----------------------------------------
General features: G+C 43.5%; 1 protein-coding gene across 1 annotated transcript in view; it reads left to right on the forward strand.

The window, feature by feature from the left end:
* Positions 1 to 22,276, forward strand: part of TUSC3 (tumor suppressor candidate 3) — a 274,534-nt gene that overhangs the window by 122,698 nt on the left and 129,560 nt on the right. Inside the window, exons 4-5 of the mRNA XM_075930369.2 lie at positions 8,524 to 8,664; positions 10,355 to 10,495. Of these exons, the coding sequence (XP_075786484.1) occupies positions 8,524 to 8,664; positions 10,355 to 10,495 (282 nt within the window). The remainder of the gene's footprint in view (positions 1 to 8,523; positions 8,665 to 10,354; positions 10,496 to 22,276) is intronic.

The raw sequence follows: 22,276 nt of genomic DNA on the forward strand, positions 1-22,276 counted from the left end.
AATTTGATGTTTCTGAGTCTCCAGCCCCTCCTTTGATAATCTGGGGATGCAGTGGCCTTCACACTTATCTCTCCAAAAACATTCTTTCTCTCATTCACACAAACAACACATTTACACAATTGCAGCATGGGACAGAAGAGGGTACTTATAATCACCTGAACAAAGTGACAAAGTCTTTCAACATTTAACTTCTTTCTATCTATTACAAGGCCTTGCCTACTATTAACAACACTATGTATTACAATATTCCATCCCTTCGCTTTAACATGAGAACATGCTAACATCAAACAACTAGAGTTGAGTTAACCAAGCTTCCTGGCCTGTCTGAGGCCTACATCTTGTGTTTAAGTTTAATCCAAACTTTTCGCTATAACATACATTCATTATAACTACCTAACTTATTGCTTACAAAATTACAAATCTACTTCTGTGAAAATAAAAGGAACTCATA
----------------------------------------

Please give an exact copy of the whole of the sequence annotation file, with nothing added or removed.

General features: G+C 43.5%; 1 protein-coding gene across 1 annotated transcript in view; it reads left to right on the forward strand.

The window, feature by feature from the left end:
* Positions 1 to 22,276, forward strand: part of TUSC3 (tumor suppressor candidate 3) — a 274,534-nt gene that overhangs the window by 122,698 nt on the left and 129,560 nt on the right. Inside the window, exons 4-5 of the mRNA XM_075930369.2 lie at positions 8,524 to 8,664; positions 10,355 to 10,495. Of these exons, the coding sequence (XP_075786484.1) occupies positions 8,524 to 8,664; positions 10,355 to 10,495 (282 nt within the window). The remainder of the gene's footprint in view (positions 1 to 8,523; positions 8,665 to 10,354; positions 10,496 to 22,276) is intronic.

The raw sequence follows: 22,276 nt of genomic DNA on the forward strand, positions 1-22,276 counted from the left end.
AATTTGATGTTTCTGAGTCTCCAGCCCCTCCTTTGATAATCTGGGGATGCAGTGGCCTTCACACTTATCTCTCCAAAAACATTCTTTCTCTCATTCACACAAACAACACATTTACACAATTGCAGCATGGGACAGAAGAGGGTACTTATAATCACCTGAACAAAGTGACAAAGTCTTTCAACATTTAACTTCTTTCTATCTATTACAAGGCCTTGCCTACTATTAACAACACTATGTATTACAATATTCCATCCCTTCGCTTTAACATGAGAACATGCTAACATCAAACAACTAGAGTTGAGTTAACCAAGCTTCCTGGCCTGTCTGAGGCCTACATCTTGTGTTTAAGTTTAATCCAAACTTTTCGCTATAACATACATTCATTATAACTACCTAACTTATTGCTTACAAAATTACAAATCTACTTCTGTGAAAATAAAAGGAACTCATA